"Battleship" has avoided the scrutiny that "John Carter"… (Universal Pictures )
After the coffee. Before jumping on the Kings bandwagon.
The Skinny: I'm debating whether it is time for an iPhone but the keypad scares me. I'm open to advice. Thursday's headlines include a look at why Universal's summer bomb "Battleship" has avoided the tar-and-feathering that Disney's "John Carter" received. Also, CBS has sold more than half of the ads available for next season's Super Bowl broadcast, and cable news ratings tumbled in May.
Daily Dose: One way for companies to get around commercial skipping is to create their own shows. AT&T is doing that with a Web show that is a spinoff of the Fox drama "Touch," which is about a boy with emotional issues who is able to see connections between people around the world that others can't. Created by Tim Kring, the man behind NBC's "Heroes," it will feature "Touch"-like plots but also be a showcase for AT&T products.
Free pass? It's been one of the early summer's big disappointments, yet Universal's "Battleship" has avoided the scrutiny and second-guessing that followed the release of Disney's big flop, "John Carter." One likely reason was that there were already a lot of doubts about the management at Disney's studio prior to the release of "John Carter." In other words, there was blood in the water. The Los Angeles Times looks at why one bomb got pounded by the press while the other got mostly kid glove treatment.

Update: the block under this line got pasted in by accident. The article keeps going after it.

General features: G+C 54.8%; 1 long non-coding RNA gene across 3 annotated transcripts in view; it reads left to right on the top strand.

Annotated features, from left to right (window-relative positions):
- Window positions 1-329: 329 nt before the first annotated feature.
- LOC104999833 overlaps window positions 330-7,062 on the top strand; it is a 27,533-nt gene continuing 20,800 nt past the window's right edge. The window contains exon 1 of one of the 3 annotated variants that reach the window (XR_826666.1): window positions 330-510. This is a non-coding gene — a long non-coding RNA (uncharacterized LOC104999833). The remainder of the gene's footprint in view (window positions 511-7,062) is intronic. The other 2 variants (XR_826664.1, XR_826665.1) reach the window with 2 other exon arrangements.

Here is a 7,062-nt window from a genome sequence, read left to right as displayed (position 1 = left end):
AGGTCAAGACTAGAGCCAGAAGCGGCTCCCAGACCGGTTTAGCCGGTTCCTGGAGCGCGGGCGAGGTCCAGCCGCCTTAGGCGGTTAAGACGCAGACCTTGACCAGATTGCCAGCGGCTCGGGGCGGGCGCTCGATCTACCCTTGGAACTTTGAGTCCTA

It's not us, it's them. Walt Disney Chief Executive Bob Iger is getting tired of people griping at how expensive its sports cable channel ESPN is for cable and satellite operators. Speaking to analysts, Iger said the real offenders are regional sports networks (such as Fox Sports West in Los Angeles or MSG in New York). “If you look at the cost of those channels versus the ratings they deliver, it’s not even close [to ESPN]," Iger said, according to the New York Post.
Better buy now. The Super Bowl is more than six months away but CBS, which carries the big game next season, has already sold more than half of the available commercial inventory. That comes despite the decision of auto manufacturer General Motors to abandon the Super Bowl because of cost. Spots during the game cost well over $3 million. More on the early ad sales from Advertising Age.
Tuning out. With a presidential election just months away, you might think ratings would be up at the cable news channels. Instead the numbers are down, across the board. CNN had its usual struggles, but Fox News and MSNBC were also off in May, compared with May of last year. Maybe some folks are getting tired of all the yelling. Details on the numbers from the New York Times.
Put that copyrighted material down! Hollywood super agent Ari Emanuel of WME went to the tech-filled, Wall Street Journal-backed conference All Things D with a simple message: Tell Silicon Valley to stop condoning piracy. Deadline Hollywood quotes Emanuel telling attendees, “We need Northern California to figure out how to keep our intellectual property from being stolen."
Inside the Los Angeles Times: Lions Gate took a loss in part because of marketing costs for "The Hunger Games." Satellite broadcaster Dish Network landed the first blow in its fight with the broadcast networks over its new commercial skipping feature called the AutoHop.
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